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Soil Erosion: Scientists discover Earliest Human Impact on Environment

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Soil Erosion has a huge impact on environment. VOA
  • Scientists have discovered wide rates of erosion dating back to 11,500 years ago from the Dead Sea in Israel
  • the erosion occurred during the Neolithic Revolution
  • The discovery took place as part of the Dead Sea Deep Drilling Project

New York, June 6, 2017: Scientists have discovered wide rates of erosion dating back to 11,500 years ago from the Dead Sea in Israel — touted as the oldest geological evidence of man-made impact on the environment.

The discovery took place as part of the Dead Sea Deep Drilling project, which harnessed a 1,500-foot-deep drill core to delve into the Dead Sea basin.

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The core sample, which provided the researchers with a sediment record of the last 220,000 years, showed basin-wide erosion rates dramatically opposite to the known tectonic and climatic regimes of the period.

We noted a sharp threefold increase in the fine sand that was carried into the Dead Sea by seasonal floods. This intensified erosion is incompatible with tectonic and climatic regimes during the Holocene, the geological epoch that began after the Pleistocene some 11,700 years ago, said lead author Shmuel Marco, Professor at the Tel Aviv University in Israel.

The study, published in the journal Global and Planetary Change, showed that the erosion occurred during the Neolithic Revolution, the wide-scale transition of human cultures from hunting and gathering to agriculture and settlement. The shift resulted in an exponentially larger human population on the planet.

Natural vegetation was replaced by crops, animals were domesticated, grazing reduced the natural plant cover, and deforestation provided more area for grazing, Marco said.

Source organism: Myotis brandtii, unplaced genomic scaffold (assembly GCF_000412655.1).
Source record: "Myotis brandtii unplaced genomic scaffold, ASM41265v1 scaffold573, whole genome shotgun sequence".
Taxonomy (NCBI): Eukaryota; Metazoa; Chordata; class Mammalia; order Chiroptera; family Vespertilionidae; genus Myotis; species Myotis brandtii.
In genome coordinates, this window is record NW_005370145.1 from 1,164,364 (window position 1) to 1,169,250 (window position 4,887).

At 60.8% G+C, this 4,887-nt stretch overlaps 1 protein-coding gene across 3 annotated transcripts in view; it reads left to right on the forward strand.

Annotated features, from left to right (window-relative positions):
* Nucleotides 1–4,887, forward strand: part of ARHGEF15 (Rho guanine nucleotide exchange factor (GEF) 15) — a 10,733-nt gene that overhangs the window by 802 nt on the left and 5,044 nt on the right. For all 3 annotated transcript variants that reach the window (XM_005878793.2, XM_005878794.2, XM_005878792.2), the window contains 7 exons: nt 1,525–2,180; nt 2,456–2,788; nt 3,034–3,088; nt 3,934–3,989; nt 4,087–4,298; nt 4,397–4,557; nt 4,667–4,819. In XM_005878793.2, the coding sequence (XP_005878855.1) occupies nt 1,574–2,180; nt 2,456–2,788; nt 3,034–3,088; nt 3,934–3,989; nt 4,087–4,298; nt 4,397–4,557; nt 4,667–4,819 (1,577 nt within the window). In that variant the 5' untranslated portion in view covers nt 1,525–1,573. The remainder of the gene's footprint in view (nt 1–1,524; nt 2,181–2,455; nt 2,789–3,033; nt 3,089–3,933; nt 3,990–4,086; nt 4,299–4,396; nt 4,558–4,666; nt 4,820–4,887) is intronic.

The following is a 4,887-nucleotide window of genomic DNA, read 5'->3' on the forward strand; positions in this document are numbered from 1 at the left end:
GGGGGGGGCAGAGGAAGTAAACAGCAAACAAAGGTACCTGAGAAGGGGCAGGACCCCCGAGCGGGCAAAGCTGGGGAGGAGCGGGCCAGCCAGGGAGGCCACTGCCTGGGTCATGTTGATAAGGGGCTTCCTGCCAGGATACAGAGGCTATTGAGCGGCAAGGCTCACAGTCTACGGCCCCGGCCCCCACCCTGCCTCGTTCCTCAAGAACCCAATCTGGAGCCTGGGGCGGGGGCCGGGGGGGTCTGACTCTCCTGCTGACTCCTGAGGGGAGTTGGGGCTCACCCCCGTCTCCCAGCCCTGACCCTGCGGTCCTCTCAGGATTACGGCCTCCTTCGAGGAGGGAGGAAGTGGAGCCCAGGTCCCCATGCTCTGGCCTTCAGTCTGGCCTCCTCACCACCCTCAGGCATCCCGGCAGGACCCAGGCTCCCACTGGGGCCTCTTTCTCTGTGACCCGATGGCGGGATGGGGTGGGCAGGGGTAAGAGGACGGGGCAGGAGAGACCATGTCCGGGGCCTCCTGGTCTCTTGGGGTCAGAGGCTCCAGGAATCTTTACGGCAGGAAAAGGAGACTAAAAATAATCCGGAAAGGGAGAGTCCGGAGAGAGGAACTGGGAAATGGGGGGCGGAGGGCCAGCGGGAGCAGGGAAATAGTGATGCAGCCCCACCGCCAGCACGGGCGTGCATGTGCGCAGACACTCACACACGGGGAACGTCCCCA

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All these resulted in the intensified erosion of the surface and increased sedimentation, which we discovered in the Dead Sea core sample, he added.

The researchers are currently in the process of recovering the record of earthquakes from the same drill core.

We have identified disturbances in the sediment layers that were triggered by the shaking of the lake bottom. It will provide us with a 220,000-year record — the most extensive earthquake record in the world, Marco said. (IANS)

Next Story

Here’s Why Living in Greener Areas is Important!

The longitudinal study, published in the journal Environmental Pollution, used data from over 6,000 adults, aged between 45-69 from the UK

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Greener Areas
Long-term exposure to Greener Areas could play an important role in preventing metabolic syndrome as a whole, as well as individual components such as large waist circumference, high levels of blood fats or hypertension. Pixabay

Middle-aged and older adults that live in Greener Areas were at a lower risk of developing metabolic syndrome than those living in areas with less green spaces, a new study said.

Metabolic syndrome is a cluster of conditions that occur together and include obesity, hypertension, high blood sugar levels and abnormal fat levels.

“The study found more health benefits in those areas with higher tree coverage, which provides a basis for investigating the types of vegetation that impact positively on our health,” said study author Payam Dadvand from the Barcelona Institute for Global Health.

In this study, the researchers examined the link with metabolic syndrome as a whole, providing an indicator of overall cardiometabolic health, and in the long-term.

The longitudinal study, published in the journal Environmental Pollution, used data from over 6,000 adults, aged between 45-69 from the UK.

Participants underwent four examinations over 14 years (1997-2013), with a series of tests including blood analysis, blood pressure and waist circumference measurements.

Residential greenness was determined by satellite images.

Greener Areas
Middle-aged and older adults that live in Greener Areas were at a lower risk of developing metabolic syndrome than those living in areas with less green spaces, a new study said. Wikimedia Commons

These findings suggest that long-term exposure to Greener Areas could play an important role in preventing metabolic syndrome as a whole, as well as individual components such as large waist circumference, high levels of blood fats or hypertension.

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The association observed was higher for women than for men.

The study showed that people living in greener areas have slower cognitive decline. Less stress, greater longevity, or a better overall and mental health are other benefits proved by scientific studies. (IANS)